Tuesday, May 27, 2003

Iraq: a way to go yet

Alright, so there’s been some progress in Iraq. I’ve been reluctant to criticise the reconstruction because it was always going to be hard and slow. Major towns now seem to have an electricity supply, but much of the civil infrastructure is still a mess (especially hospitals, and very obviously the police). Still, as recently as a week ago the New York Times could fairly say:

Iraq is a mess because the Bush administration failed to plan adequately for the postwar period. ... Defense Secretary Donald Rumsfeld and his aides seemed to think that Iraq would emerge from the war as a functioning country that could then be led toward democracy by American officials. Now, more than a month after the fighting subsided, Iraq remains a lawless land without basic services ... Instead of serving as a model for enlightened American rule, Iraq is turning into a symbol of American maladministration.

Even some Republican Senators are getting agitated about Iraq:

“I am concerned that the administration’s initial stabilization and reconstruction efforts have been inadequate,” said Senator Richard G. Lugar, an Indiana Republican who heads the [Senate Foreign Relations] Committee. “The planning for peace was much less developed than the planning for war.”

Indeed, in terms of critical infrastructure, Shiite clerics seem to be doing the best job of restoring services - but they are not necessarily in favour of either the American presence or a secular state. (They are certainly against unveiled women and alcohol.)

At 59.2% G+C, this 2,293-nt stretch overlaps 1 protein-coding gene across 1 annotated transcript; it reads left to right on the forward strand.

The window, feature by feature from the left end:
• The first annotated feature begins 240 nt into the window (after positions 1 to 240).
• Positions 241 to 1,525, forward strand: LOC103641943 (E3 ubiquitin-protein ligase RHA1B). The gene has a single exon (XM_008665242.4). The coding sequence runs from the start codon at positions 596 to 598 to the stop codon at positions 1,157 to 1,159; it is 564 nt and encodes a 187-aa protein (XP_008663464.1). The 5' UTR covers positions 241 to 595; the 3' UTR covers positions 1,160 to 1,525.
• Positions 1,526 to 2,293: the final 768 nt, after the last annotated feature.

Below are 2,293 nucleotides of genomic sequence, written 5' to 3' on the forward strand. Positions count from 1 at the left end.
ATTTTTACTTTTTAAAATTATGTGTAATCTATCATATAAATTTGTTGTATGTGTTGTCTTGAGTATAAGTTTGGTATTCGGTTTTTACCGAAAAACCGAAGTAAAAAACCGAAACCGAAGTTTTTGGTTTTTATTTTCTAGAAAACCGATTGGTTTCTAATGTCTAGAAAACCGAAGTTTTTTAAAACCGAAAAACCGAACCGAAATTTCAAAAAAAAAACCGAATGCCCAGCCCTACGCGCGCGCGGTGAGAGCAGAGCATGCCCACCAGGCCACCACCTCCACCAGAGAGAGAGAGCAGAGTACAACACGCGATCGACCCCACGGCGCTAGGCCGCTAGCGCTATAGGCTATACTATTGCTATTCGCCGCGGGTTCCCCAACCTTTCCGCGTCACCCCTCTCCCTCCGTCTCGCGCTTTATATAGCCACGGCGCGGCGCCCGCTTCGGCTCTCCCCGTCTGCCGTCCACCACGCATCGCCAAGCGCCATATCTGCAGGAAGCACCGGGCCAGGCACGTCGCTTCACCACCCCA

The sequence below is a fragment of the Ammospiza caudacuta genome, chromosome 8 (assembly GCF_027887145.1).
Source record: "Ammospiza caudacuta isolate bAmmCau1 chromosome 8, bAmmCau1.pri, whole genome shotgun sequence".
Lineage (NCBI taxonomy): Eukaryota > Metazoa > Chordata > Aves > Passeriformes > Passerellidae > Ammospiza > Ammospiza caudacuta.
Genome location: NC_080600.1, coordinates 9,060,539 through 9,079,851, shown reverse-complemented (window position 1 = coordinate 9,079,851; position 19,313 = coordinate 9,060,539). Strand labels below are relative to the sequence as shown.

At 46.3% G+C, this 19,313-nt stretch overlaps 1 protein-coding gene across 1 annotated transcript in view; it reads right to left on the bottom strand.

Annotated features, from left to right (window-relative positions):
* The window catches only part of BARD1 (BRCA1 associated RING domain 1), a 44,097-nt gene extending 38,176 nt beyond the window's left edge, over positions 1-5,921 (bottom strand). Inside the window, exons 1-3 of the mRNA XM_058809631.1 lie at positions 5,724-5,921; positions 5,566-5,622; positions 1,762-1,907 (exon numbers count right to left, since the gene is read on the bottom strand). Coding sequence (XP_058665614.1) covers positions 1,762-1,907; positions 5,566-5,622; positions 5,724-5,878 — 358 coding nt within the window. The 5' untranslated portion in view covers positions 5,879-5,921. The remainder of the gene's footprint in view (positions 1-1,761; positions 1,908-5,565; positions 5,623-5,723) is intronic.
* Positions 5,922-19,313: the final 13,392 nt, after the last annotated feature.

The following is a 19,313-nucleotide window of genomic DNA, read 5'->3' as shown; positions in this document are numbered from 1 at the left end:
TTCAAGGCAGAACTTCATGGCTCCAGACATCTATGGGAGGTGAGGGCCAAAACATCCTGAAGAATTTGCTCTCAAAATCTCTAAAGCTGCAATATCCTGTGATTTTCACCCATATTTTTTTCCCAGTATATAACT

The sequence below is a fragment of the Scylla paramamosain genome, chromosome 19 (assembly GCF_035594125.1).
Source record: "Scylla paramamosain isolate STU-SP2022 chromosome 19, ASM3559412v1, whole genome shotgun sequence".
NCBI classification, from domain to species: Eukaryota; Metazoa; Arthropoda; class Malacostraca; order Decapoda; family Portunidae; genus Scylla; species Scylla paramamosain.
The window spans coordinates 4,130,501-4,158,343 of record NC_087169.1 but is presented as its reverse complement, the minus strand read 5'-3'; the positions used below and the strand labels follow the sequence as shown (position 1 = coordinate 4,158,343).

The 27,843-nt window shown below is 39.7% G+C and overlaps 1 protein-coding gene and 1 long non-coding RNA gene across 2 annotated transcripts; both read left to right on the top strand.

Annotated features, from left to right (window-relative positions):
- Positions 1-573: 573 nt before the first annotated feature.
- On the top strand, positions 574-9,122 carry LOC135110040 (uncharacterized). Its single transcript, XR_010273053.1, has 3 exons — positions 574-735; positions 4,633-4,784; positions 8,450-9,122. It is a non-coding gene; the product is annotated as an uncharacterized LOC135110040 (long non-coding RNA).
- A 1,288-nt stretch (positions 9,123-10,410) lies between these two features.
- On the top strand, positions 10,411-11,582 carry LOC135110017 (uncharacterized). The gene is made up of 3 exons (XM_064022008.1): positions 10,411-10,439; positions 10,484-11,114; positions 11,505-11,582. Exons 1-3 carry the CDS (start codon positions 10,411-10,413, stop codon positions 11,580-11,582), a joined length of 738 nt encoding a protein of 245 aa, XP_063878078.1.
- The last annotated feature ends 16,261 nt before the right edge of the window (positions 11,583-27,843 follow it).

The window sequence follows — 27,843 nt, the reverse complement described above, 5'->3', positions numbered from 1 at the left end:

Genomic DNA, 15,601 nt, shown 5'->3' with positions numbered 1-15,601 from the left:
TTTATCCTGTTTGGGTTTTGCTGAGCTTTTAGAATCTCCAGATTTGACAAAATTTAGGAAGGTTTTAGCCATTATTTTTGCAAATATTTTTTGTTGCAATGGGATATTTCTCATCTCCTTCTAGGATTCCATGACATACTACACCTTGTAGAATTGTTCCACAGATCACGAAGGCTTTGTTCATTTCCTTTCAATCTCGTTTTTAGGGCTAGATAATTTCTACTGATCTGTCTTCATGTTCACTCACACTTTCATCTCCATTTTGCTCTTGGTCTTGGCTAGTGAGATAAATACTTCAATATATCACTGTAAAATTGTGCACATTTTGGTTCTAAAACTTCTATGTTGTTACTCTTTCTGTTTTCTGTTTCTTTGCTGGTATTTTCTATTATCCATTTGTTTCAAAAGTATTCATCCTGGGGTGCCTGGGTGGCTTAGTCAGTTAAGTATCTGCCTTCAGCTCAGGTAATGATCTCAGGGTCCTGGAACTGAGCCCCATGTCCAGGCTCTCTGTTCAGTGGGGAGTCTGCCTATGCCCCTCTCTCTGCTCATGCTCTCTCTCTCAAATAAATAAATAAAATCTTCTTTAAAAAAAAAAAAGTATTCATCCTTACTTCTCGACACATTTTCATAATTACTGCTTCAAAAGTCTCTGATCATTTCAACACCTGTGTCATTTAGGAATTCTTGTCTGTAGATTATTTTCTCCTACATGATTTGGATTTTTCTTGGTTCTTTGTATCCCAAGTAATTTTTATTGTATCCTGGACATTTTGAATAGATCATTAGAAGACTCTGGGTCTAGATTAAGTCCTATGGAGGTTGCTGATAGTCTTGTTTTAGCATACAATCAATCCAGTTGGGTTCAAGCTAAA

At least the new UN Security Council Resolution will end sanctions, give UN inspectors a limited role and place a high-level UN envoy in Iraq to collaborate with the US-led interim administration. None of this makes the war legal, but it may legitimate outcomes and dilute impressions that Iraq is to be forever a US client state.

However, the Bush administration’s desire to see a democratic domino effect sweep through the Middle East following an Iraqi democracy is a utopian fantasy. Indeed, if it is even going to come to pass in Iraq a power struggle lies ahead between civil administrators and the influential and effective Shiite clerics. It's also looking like democracy, or even an all-Iraqi transitional government is off the cards for the time being - and Iraqis aren't exactly thrilled about a US-British occupation authority (UN mandate or no) running Iraq indefinately.

And what about the war’s justification? It now looks like Saddam never had weapons of mass destruction (WMD). Donald Rumsfeld wants a CIA review of US intelligence to see if repots of Iraqi WMD were exaggerated. As Maureen Dowd at the NY Times puts it, this is like “O. J. vowing to find the real killer” as it was Rumsfeld who set up a special taskforce to find WMD evidence to fit the Hawkish case. Frankly, when a dictator who was not afraid to use chemical agents against his own population in the past is backed into a corner by US forces – well, if he’d had WMD, he’d have used them.

The new US inspectors are discovering Hans Blix wasn’t just some Scandinavian whimp. There’s just not anything to find. To quote Maureen Dowd again:

“Stymied U.S. arms inspectors are getting ready to leave Iraq, having uncovered moldy vacuum cleaners, pesticides and playground equipment, but nary a WMD. … One of the weapons hunters compared his work to a Scooby-Doo mystery - stuff seems pretty scary at first, but then turns out to be explainable.”

The law of unintended consequences, I suspect, states that moments of farce and tragedy are far from over.

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